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Tip 487: Gain Lower Body Strength & Prevent ACL Injury With Structural Balance

Wednesday, November 28, 2012 6:05 AM
Gain lower body strength and prevent ACL injury by training for structural balance. Research shows 50 to 80 percent of ACL injuries in field and court sport are non-contact and could be prevented.

A new review into why non-contact ACL injuries occur points to a few things you can do to decrease risk. Despite a number of conflicting and inconclusive studies, a few key points came out of the analysis:

•    Movement analysis of ACL injuries show that a low knee flexion angle, knee valgus, and minimal internal knee rotation were linked to increased injury risk.

•    Higher ground reaction forces, particularly during cutting motions, increase ACL injury risk. Imbalances between the lower body muscles increase risk of injury when the body experiences high GRF. Aside from a finding that greater soleus activation aids in stabilizing the tibia from the posterior and thereby reduces ACL injury risk, no conclusions were offered about how structural imbalances influence injury risk.

•    There was a higher ACL injury risk when an athlete was sidestepping (when the athlete pushes off the right foot to change direction to the left, for example) than when cross-cutting (pushes of the left foot to change direction to the left) or doing a jump and step cut (athlete jumps to pivot point, lands, and sidesteps off right to change direction to the left).

•    Knee joint laxity, which can be defined as passive or active, was found to contribute to ACL injury risk. Neuromuscular control and strength as well as hormone levels contribute to knee joint laxity. Greater hamstring flexibility and anterior tibialis volume were linked to increased ACL injury risk in one study, however, this connection doesn’t consider how structural balance of the lower body muscles influence injury rates.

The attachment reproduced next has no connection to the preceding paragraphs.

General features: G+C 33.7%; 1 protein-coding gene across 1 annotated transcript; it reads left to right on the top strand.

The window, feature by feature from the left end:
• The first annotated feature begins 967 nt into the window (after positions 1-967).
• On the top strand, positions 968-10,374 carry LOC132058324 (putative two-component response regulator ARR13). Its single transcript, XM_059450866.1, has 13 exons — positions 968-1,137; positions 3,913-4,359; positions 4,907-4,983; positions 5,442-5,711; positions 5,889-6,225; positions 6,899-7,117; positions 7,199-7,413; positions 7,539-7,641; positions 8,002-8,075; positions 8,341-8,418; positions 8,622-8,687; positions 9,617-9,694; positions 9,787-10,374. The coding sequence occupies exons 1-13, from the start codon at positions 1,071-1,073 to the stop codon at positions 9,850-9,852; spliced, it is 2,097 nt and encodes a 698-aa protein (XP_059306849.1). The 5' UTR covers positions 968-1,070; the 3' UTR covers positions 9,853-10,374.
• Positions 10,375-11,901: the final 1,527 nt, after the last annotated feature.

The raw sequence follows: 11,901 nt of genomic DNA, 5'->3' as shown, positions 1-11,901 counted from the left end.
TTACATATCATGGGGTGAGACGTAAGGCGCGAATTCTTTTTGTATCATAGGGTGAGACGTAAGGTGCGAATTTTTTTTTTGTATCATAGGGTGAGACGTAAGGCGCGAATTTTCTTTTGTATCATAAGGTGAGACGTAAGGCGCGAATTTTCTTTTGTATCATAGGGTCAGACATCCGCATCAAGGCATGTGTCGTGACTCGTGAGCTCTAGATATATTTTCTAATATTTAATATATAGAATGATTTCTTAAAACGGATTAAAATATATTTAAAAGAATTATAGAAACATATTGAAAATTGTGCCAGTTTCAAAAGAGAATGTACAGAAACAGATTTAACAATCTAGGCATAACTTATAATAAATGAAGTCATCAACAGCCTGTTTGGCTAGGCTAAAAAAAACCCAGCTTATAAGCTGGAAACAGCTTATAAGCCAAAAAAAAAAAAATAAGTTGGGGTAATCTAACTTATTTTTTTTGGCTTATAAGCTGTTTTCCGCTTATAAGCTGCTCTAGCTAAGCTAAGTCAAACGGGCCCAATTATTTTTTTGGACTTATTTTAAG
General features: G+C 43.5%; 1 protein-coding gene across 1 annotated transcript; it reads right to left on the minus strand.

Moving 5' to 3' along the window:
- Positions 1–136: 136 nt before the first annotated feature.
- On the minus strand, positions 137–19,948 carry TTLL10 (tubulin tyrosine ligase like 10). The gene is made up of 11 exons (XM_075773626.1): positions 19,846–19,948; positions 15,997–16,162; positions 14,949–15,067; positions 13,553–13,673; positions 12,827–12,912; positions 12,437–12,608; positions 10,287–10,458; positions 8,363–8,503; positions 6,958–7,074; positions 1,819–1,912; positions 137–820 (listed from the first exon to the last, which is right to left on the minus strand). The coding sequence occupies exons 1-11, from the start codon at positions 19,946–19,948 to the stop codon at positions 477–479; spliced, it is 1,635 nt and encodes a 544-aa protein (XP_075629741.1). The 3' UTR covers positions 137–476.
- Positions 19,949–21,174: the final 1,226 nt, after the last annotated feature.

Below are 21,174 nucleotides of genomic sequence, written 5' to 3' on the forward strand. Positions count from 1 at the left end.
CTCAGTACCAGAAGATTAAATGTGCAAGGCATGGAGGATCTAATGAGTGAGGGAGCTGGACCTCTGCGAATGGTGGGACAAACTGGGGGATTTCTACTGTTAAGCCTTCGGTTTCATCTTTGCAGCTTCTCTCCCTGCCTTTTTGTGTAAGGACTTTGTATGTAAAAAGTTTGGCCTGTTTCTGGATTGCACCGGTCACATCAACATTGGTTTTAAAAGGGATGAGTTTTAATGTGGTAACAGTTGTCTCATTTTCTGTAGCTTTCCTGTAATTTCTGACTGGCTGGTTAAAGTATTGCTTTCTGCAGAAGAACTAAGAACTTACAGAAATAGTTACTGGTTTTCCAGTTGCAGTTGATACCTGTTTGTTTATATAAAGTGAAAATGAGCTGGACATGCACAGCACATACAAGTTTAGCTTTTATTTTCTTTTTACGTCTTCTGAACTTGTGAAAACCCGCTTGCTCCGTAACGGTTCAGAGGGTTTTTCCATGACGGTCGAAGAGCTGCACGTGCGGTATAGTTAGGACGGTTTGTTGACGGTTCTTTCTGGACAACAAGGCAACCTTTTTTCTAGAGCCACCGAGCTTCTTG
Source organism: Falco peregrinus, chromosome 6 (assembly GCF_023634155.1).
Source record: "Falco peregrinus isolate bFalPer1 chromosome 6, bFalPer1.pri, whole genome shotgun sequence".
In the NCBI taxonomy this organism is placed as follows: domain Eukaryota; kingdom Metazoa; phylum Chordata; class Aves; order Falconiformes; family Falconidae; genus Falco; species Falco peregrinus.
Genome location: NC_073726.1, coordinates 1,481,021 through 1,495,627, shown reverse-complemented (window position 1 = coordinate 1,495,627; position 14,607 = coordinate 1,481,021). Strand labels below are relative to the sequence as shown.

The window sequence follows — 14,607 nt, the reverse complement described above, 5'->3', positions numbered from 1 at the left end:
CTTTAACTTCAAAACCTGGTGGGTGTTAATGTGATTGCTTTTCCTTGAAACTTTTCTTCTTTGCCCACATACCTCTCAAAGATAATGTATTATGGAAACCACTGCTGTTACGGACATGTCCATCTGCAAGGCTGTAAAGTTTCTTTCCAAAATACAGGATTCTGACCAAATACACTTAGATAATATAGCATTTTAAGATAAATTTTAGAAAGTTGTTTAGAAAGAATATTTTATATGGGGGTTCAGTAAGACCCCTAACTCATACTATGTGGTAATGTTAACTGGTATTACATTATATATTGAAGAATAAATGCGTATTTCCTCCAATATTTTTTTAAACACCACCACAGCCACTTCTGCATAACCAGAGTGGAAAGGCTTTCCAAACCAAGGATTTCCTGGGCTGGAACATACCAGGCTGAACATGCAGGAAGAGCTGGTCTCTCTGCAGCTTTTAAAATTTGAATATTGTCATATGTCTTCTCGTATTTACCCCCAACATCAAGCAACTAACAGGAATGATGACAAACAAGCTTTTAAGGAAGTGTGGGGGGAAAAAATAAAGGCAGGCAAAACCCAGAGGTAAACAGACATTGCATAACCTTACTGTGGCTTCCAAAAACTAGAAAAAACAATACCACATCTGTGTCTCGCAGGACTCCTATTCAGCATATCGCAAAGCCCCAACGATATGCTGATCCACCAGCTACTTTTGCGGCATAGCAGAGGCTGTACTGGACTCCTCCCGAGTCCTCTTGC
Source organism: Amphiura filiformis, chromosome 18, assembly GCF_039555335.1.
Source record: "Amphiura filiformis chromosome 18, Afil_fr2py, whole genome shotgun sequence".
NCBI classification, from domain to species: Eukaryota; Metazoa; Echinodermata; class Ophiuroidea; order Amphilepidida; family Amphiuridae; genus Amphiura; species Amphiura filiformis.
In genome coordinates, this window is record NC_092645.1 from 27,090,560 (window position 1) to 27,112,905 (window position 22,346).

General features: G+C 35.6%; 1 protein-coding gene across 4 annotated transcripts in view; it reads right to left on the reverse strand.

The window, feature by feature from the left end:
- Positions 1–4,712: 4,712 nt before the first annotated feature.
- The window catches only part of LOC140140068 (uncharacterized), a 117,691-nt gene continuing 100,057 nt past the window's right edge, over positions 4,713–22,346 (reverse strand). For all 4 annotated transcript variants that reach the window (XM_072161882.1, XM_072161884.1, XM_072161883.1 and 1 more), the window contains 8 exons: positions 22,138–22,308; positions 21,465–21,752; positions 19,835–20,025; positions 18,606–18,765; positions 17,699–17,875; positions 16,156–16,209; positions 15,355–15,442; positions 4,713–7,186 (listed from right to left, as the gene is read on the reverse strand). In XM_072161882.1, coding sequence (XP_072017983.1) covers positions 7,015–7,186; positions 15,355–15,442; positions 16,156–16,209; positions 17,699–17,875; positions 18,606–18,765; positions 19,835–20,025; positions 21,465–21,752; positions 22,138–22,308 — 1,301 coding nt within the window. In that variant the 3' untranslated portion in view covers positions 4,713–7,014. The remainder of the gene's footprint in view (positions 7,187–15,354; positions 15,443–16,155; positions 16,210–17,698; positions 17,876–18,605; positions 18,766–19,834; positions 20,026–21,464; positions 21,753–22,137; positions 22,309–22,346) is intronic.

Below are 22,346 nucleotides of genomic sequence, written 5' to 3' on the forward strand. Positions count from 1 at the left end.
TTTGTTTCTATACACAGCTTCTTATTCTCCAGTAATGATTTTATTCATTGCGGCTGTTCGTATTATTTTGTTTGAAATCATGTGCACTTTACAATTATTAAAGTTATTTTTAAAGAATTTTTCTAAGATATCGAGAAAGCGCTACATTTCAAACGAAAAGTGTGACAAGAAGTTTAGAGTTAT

•    No study tested the effect of increasing strength on ACL injury risk. Nor were there any studies assessing knee joint strength ratio and injury risk.

•    There was a lack of studies on how fatigue and proprioception influence injury risk. However, we do know from previous studies that a fatiguing lower body strength training protocol of deadlifts, back squats, and bench presses resulted in significant changes in athletes’ movement patterns in a body weight squat. During the descent, athletes recruited the hip adductors to function as hip extensors to eccentrically control the body. The hip adductors were also overly engaged at the expense of the hip and knee extensors when producing concentric force to return to neutral.

Although much remains unknown about ACL injury prevention, the take away is that training for structural balance in the lower body so that athletes can manage high GRFs most effectively will keep them healthier. The effect of muscle imbalances can be seen with a recent study that showed that having subjects do body weight squats with the ankle dorsiflexed 12 degrees on a wedge board resulted in greater knee valgus and higher soleus activity, which decreased activity of the vastus medialis obliquus.

This is one example of how imbalanced muscles and range of motion restrictions can influence movement patterns. Naturally, the body weight squat is a diverse movement from a cutting motion at high speed, but it points to the training factors that need to be addressed to prevent injury and improve performance. A structural balance screen that looks at the body unilaterally and bilaterally will allow you to identify problems. Split squats, step ups, and eventually deep squats can help develop greater structural balance.

Reference
Serpell, B., et al. Mechanisms and Risk Factors for Non-Contact ACL Injury in Age Mature Athletes Who Engage in Field or Court Sports. Journal of Strength and Conditioning Research. 2012. 26(11), 3160-3176.
 

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